Footwear that is too big, too roomy or even too soft can be dangerous. JOAN CHEW finds out what elderly folk should and should not be wearing
Do your shoes fit you exactly? Well, they should not. There should be one thumb width of space between the longest toe and the tip of the shoe.
Do not make the mistake of assuming the big toe is the longest either. Look carefully. There is a reason for the space, according to Ms Melissa Phua, a senior podiatrist at the Foot Care & Limb Design Centre at Tan Tock Seng Hospital (TTSH).
It is to reduce the chances of injury should the footwear hit a hard surface. This is particularly important for those who suffer from diabetes, as injuries to extremities can lead to graver consequences, such as gangrene.
Which also means that you should buy your own footwear, rather than let others buy them for you. It is not just a question of fit or avoiding blisters, to ensure that you do not, well, trip over your own feet.
More than half of the patients at Changi General Hospital’s (CGH) falls clinic are there because they were using footwear with an insufficient grip, said the hospital spokesman.
At National University Hospital (NUH), Dr Reshma Merchant, the head of general medicine and a geriatrician, said that 80 per cent of the patients at the hospital’s falls and balance clinic were using the wrong type or size of footwear.
It is not the footwear per se, Dr Lim Si Ching, a consultant at the department of geriatric medicine at Singapore General Hospital (SGH) stressed. But someone with multiple pre-existing risk factors such as poor vision and slower reaction times would do well to know the features of a good pair of shoes.
Mr Adriaan Erasmus, the principal podiatrist at NUH’s rehabilitation centre, said that shoes and sandals which are too big and loose are most certainly hazardous to the elderly who are more prone to falling when climbing up and down the stairs and when walking on uneven or wet terrain.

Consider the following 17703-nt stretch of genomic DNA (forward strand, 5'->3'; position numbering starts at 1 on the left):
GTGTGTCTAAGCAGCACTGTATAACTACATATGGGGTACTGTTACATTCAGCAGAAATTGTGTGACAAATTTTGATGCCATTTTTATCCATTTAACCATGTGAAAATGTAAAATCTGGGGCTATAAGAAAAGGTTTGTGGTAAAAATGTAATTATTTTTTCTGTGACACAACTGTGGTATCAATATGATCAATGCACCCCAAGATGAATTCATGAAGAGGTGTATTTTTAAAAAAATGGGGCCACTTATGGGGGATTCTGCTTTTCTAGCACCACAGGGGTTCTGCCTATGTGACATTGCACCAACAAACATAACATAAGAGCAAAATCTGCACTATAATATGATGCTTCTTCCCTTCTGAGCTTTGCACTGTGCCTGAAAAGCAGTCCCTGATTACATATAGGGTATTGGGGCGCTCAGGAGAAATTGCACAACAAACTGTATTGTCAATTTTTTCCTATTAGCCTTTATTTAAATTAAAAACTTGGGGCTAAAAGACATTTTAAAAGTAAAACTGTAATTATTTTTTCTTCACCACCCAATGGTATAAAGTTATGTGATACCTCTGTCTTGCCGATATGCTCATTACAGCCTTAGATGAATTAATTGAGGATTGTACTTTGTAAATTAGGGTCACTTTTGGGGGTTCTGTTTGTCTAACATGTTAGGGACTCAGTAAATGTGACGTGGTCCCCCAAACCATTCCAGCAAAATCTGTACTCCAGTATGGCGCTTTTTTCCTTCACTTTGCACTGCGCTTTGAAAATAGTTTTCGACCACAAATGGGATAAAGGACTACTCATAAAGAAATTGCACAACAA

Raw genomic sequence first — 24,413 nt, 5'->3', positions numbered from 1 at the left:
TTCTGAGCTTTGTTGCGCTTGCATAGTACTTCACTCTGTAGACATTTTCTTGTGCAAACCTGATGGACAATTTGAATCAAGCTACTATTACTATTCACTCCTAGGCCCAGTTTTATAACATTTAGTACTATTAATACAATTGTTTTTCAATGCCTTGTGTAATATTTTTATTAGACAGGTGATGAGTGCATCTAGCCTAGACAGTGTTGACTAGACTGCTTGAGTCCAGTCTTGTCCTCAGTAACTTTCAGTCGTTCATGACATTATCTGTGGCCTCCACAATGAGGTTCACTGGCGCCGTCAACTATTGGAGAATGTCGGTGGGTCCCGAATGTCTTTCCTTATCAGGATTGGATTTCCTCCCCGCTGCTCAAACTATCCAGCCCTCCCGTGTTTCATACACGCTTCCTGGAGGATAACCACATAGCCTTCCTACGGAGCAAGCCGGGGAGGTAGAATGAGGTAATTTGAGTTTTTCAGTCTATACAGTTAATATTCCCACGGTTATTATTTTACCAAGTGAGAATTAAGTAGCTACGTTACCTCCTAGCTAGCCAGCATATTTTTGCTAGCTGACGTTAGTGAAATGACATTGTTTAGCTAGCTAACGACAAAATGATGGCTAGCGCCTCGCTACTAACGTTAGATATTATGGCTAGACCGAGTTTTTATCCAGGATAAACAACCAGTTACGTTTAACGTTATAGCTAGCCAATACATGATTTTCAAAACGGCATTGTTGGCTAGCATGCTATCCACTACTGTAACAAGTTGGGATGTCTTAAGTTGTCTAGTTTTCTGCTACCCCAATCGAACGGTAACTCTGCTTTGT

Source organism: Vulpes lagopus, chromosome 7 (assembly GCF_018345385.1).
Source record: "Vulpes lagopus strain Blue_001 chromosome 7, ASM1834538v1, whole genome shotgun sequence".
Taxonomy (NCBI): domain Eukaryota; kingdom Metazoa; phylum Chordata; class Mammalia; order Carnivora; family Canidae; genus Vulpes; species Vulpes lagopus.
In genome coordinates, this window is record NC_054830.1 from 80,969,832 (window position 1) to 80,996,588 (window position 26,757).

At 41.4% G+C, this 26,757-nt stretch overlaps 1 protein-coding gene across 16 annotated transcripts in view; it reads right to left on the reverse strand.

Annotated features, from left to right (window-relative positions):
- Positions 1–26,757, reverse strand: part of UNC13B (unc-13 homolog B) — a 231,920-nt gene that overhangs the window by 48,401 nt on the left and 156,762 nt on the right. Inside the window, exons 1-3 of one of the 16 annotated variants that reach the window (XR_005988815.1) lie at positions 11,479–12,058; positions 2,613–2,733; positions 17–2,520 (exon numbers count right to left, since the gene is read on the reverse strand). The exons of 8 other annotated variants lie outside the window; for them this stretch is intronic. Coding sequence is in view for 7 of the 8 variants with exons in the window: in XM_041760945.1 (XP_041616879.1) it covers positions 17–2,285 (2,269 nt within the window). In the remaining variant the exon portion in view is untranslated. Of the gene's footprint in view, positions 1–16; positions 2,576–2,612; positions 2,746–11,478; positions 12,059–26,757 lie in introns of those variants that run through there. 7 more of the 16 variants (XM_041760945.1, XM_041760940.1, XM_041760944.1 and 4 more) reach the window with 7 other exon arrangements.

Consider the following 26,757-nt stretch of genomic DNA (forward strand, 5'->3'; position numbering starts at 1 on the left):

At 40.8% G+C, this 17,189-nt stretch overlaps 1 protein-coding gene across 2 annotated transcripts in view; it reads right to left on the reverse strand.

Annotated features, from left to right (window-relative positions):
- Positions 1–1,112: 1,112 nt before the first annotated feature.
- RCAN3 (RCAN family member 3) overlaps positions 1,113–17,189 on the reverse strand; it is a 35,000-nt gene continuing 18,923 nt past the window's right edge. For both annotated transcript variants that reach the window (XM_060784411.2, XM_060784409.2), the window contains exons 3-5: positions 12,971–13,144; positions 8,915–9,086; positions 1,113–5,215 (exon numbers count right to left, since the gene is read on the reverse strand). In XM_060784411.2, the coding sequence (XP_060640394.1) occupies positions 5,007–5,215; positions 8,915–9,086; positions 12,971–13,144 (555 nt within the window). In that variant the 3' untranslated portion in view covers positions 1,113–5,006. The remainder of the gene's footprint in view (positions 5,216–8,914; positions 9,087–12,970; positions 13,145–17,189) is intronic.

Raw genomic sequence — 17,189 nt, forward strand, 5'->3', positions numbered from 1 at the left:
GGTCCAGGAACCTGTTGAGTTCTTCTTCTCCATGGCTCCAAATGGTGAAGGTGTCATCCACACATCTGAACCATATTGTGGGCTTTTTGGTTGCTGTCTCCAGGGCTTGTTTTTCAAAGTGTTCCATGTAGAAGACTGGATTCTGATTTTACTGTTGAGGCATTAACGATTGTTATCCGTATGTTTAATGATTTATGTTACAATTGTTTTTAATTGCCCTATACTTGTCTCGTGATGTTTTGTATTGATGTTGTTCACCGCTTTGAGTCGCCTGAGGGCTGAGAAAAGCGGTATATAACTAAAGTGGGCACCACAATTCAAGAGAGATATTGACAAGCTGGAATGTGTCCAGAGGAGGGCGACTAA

Yet, the elderly sometimes end up with footwear that does not fit them because the shoes may have been bought by family members without the elderly person being present.
Footwear that offers acupressure massage, which are popular among the elderly, are also not recommended by podiatrists.
These shoes have dozens of raised nodules in the insole. They claim to apply pressure to acupressure points on the soles of the feet and allegedly improve blood circulation. Podiatrists said that so far, there has been no scientific research to prove that they help to stimulate blood circulation.
Ms Phua said: “I will not encourage my patients to wear this type of footwear regardless of their age.” She explained that the elderly, who tend to have thinner skin, risk breaking their skin when they use these shoes.
Diabetics who have poor blood circulation may also be misled into believing that acupressure footwear is good for them.
Ms Phua said that some diabetics may have nerve disorders, such as diabetic neuropathies, and have lost the sensation in their feet and legs. Should the pressure from wearing such shoes hurt their feet, they will not be able to sense it.
Ms Jessie Phua, the principal podiatrist at Changi General Hospital, likened wearing these shoes to having a massage on the same spots constantly.
She has seen patients suffering from heel pain through the use of such footwear.